A bust point, or height, on a pattern, is different to the one on my body and has been a discovery I have made decades ago. This bust height used by pattern companies is based on a standard they consider to be more common, or average, usually always related to the B cup size.
There are many factors at play here. The bust height you have will most likely be higher or lower than the standard, or you might just be fortunate to have the standard measurement the pattern was drafted for.
Things to consider: your height (petite or tall), age, anatomical difference of bust volume distribution, cup size and the bra you prefer to wear.
In my case, even as a teen and in my 20s when I was thinner and had a B cup size, my bust height was still lower than the standard. In those times, I was mainly self drafting my own patterns to my own measurements and the bust height was custom made to my body. Everything fit very well. When I did use patterns (mainly BurdaStyle and Patrones from magazines), I was lowering the bust point by 1/2″ approximately.
Fast forward 20 years, birthing a child, several pounds more and an extra cup size (C cup now), I find myself lowering the bust point anywhere from 1/2-2″, depending on the pattern brand and the style.
I still self draft from my custom bodice block and have made different styles from it with perfect fitting darts and princess seams. yay! See the tank top below made from my block.
Darts are our friends and are necessary to provide the 3D shape our body has, especially on the front where the bust is providing volume towards the front. As we grow during puberty and our teens, they become necessary in our sewing. Tell me how fun it is to sew for my little nieces! no darts and EVERYTHING fits 🙂 I started sewing at 11 years old and my journey has taken me through all the changes my body has gone through, including, my initial body’s development, to later being pregnant, breastfeeding, gaining weight and now being in my 40s. My bust size, shape and height has surely changed over time and I’ve adapted with these changes throughout a span of 3 decades.
I’d love to share the adjustment I do to darts DAILY, but first… there are different types of bust darts….
The straight dart
Straight darts are commonly seen, are easier to sew and adjust. When sewn, the seam is close to perpendicular to the grain-line. Drawing a rectangle, shown in red, is straightforward. Starting at the top and bottom dart legs and going down at the dart point.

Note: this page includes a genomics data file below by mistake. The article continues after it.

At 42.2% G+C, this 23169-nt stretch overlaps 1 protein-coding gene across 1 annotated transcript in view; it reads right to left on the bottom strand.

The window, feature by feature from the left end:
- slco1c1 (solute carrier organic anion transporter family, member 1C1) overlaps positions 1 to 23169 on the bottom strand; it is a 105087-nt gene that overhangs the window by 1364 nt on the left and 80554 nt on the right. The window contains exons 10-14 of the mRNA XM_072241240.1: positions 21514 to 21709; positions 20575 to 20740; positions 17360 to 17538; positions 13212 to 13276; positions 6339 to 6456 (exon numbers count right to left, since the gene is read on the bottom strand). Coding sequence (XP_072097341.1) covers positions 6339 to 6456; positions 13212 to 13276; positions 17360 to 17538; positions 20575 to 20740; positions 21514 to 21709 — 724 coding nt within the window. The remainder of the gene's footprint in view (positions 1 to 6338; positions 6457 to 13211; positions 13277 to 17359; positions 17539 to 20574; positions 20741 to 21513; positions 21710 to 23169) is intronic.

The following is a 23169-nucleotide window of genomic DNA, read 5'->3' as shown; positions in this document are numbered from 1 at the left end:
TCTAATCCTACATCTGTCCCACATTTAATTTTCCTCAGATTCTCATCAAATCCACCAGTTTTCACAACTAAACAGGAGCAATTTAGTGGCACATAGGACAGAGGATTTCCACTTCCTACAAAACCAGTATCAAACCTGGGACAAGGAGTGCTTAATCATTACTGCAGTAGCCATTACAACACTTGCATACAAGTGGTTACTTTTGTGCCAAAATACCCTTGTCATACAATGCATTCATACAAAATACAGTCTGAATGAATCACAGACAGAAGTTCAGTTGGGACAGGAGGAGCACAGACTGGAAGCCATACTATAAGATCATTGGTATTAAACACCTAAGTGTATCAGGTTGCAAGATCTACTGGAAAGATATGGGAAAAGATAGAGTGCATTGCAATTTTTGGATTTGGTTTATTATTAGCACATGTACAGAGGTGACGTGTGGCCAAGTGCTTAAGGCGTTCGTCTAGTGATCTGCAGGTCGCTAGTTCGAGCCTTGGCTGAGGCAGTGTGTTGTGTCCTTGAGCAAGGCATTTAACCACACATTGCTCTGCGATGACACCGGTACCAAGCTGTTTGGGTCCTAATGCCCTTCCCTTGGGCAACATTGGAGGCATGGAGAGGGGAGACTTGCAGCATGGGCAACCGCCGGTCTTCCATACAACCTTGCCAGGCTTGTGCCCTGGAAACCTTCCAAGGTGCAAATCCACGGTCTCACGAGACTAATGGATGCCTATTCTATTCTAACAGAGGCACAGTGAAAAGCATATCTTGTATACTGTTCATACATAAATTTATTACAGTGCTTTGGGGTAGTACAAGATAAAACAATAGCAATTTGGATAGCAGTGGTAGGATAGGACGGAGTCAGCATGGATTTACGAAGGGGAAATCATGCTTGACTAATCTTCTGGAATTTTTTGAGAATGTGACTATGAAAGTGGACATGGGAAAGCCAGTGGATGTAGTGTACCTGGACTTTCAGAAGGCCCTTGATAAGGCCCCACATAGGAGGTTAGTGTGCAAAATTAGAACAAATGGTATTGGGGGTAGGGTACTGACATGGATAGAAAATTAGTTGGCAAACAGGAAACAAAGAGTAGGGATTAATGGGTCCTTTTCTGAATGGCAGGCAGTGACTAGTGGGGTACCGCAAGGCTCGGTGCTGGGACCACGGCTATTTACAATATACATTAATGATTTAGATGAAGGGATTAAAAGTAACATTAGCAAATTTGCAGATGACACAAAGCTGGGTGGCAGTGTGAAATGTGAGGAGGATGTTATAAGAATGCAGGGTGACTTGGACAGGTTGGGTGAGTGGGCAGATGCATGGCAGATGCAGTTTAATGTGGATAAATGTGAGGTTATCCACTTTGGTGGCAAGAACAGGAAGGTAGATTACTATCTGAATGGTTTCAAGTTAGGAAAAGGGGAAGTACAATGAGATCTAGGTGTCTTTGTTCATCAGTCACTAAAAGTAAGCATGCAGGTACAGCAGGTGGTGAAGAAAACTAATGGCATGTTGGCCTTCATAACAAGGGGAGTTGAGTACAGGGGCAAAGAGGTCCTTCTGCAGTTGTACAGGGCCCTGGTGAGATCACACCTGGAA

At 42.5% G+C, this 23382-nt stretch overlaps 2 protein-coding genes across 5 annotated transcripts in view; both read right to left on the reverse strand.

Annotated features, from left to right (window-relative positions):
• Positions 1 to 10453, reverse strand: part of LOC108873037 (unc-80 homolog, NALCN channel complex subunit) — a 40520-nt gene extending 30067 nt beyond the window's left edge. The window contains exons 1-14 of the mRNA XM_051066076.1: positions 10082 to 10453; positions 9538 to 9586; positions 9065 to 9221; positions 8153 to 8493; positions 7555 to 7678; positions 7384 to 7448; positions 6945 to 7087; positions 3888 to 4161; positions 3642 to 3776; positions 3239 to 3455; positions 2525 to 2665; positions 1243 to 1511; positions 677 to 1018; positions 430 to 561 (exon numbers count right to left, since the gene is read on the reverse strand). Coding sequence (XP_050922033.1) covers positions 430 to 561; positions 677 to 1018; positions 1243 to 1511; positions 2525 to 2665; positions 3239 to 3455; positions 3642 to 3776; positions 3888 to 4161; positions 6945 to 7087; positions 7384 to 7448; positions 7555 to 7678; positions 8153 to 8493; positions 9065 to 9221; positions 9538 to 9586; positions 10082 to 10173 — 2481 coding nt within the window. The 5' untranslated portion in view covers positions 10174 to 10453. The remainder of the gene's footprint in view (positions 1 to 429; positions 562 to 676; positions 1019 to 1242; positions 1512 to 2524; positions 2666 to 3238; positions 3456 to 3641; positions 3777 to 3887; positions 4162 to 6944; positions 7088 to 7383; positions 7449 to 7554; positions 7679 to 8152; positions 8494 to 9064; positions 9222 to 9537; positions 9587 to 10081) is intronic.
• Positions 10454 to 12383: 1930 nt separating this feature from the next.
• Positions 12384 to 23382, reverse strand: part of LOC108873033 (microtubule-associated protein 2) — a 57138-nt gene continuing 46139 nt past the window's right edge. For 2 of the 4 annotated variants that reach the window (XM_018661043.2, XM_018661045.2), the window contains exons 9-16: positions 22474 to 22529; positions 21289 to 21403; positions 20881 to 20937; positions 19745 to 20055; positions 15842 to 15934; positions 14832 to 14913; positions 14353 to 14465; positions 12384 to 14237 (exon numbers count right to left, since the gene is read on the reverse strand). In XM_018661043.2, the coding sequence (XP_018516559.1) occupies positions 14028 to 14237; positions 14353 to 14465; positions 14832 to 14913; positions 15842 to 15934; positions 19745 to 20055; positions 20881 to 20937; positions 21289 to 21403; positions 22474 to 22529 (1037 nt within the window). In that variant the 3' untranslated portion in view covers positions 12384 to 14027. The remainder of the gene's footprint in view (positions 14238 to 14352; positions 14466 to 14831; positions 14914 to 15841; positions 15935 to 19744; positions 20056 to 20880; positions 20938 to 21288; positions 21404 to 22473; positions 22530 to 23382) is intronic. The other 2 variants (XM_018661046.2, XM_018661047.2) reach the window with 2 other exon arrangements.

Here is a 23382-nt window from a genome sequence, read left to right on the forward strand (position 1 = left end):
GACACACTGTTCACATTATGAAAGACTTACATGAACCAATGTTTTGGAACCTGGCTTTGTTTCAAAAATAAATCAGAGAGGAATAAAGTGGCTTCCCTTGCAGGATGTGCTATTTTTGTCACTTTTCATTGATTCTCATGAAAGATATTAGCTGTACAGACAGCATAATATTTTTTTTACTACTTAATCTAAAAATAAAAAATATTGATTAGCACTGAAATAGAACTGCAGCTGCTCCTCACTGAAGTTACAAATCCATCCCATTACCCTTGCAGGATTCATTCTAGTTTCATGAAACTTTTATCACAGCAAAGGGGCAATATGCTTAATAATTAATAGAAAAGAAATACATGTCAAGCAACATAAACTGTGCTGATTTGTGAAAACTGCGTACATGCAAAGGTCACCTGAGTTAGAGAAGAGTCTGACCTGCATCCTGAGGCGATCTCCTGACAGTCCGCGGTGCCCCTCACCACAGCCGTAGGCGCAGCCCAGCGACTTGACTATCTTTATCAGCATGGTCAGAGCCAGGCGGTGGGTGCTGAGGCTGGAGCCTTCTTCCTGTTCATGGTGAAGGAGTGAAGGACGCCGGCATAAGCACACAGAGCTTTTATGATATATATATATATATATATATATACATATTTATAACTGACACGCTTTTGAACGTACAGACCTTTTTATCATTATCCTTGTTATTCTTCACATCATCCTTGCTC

Have a look at the process
Princess seams are beautiful and offer customization options to the shape of our bust. The dart volume from a bust dart has been transferred to the armscye or to the shoulder. My preferred type is the one that comes from the shoulder as it offers a larger seam and smoother look. A princess seam for a larger bust turns out to have a steep curve that is more difficult to sew accurately.
Next you will see two dresses with princess seams that are designed for knit fabric. I made quick muslins for these because, while measuring, I technically should have adjusted them by 1/2″. to 1″…..BUT, these fabrics have stretch horizontally and vertically. The pattern as is, fits fine without adjusting and that is what is unpredictable about the fit on some knit garments.
Both the center front and side front will usually have a notch at the fullest point and will signify the bust height the pattern was drafted for. This is the area that needs to be adjusted and differently to the dart, the area can be “eyeballed”.
Princess seams from the armscye
I recently downloaded the FREE PDF pattern from Peppermint magazine: Button Up dress.
It’s stated on the pattern that it’s drafted for a B cup and just by looking at the center front and the side front, I can already see I will need to adjust the curve and lower the fullest part. Discounting the shoulder seam allowance and measuring the distance of my bust height, the difference is 1 1/4″. See the process below. I like to work on top of my cutting mat and the lines below the pattern help me measure.
Princess seams from the Shoulder
For this example, I am using the bodice from the Kalispell dress (Itch to Stitch). I have made this dress twice, one for myself and one for my mum. You can see a video of my dress HERE and a video of my mum’s dress HERE. This pattern has individual cup sizes A-DD and I chose the C cup. This particular bodice, as it’s been drafted for a specific cup size, did not need a huge adjustment, but being a fitted bodice, I think it is necessary all the same. The difference in this case is 1/2″. See the process below.
To see more about this topic in more depth and with a full step by step video tutorial for these three types of adjustements, visit the video from my youtube channel.
The fit of the bust on out garments is paramount to the overall look and how it will fall on our body. Taking the time to measure is key. Knowing our bust height is as important as knowing our circumferences and these simple adjustments will make a world of difference.
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Categories: Sewing techniques